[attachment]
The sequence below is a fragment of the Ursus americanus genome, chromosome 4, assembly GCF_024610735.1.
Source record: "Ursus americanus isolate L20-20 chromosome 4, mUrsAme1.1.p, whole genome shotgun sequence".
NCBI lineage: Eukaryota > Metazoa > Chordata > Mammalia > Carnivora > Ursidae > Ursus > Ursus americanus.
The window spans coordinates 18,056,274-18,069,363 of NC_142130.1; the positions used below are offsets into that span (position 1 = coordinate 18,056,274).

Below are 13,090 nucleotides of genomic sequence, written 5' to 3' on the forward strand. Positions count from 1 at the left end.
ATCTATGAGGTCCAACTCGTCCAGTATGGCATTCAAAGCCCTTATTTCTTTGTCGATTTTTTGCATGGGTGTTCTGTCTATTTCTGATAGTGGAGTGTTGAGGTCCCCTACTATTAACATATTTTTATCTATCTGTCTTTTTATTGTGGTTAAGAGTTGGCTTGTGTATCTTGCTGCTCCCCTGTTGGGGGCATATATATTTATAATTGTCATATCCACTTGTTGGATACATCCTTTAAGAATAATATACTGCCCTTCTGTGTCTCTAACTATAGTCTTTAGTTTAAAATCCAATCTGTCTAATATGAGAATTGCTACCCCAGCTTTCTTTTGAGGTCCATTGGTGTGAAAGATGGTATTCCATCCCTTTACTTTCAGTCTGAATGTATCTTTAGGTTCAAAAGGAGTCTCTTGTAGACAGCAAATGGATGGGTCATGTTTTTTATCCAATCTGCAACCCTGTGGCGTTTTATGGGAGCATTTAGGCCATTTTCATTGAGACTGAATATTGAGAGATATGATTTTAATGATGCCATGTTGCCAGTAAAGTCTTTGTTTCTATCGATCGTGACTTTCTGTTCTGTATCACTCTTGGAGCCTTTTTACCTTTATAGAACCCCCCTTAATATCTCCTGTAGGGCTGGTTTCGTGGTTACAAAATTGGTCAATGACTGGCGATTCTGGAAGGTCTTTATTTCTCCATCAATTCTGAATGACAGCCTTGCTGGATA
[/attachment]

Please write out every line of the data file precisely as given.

The sequence below is a fragment of the Ursus americanus genome, chromosome 4, assembly GCF_024610735.1.
Source record: "Ursus americanus isolate L20-20 chromosome 4, mUrsAme1.1.p, whole genome shotgun sequence".
NCBI lineage: Eukaryota > Metazoa > Chordata > Mammalia > Carnivora > Ursidae > Ursus > Ursus americanus.
The window spans coordinates 18,056,274-18,069,363 of NC_142130.1; the positions used below are offsets into that span (position 1 = coordinate 18,056,274).

Below are 13,090 nucleotides of genomic sequence, written 5' to 3' on the forward strand. Positions count from 1 at the left end.
ATCTATGAGGTCCAACTCGTCCAGTATGGCATTCAAAGCCCTTATTTCTTTGTCGATTTTTTGCATGGGTGTTCTGTCTATTTCTGATAGTGGAGTGTTGAGGTCCCCTACTATTAACATATTTTTATCTATCTGTCTTTTTATTGTGGTTAAGAGTTGGCTTGTGTATCTTGCTGCTCCCCTGTTGGGGGCATATATATTTATAATTGTCATATCCACTTGTTGGATACATCCTTTAAGAATAATATACTGCCCTTCTGTGTCTCTAACTATAGTCTTTAGTTTAAAATCCAATCTGTCTAATATGAGAATTGCTACCCCAGCTTTCTTTTGAGGTCCATTGGTGTGAAAGATGGTATTCCATCCCTTTACTTTCAGTCTGAATGTATCTTTAGGTTCAAAAGGAGTCTCTTGTAGACAGCAAATGGATGGGTCATGTTTTTTATCCAATCTGCAACCCTGTGGCGTTTTATGGGAGCATTTAGGCCATTTTCATTGAGACTGAATATTGAGAGATATGATTTTAATGATGCCATGTTGCCAGTAAAGTCTTTGTTTCTATCGATCGTGACTTTCTGTTCTGTATCACTCTTGGAGCCTTTTTACCTTTATAGAACCCCCCTTAATATCTCCTGTAGGGCTGGTTTCGTGGTTACAAAATTGGTCAATGACTGGCGATTCTGGAAGGTCTTTATTTCTCCATCAATTCTGAATGACAGCCTTGCTGGATA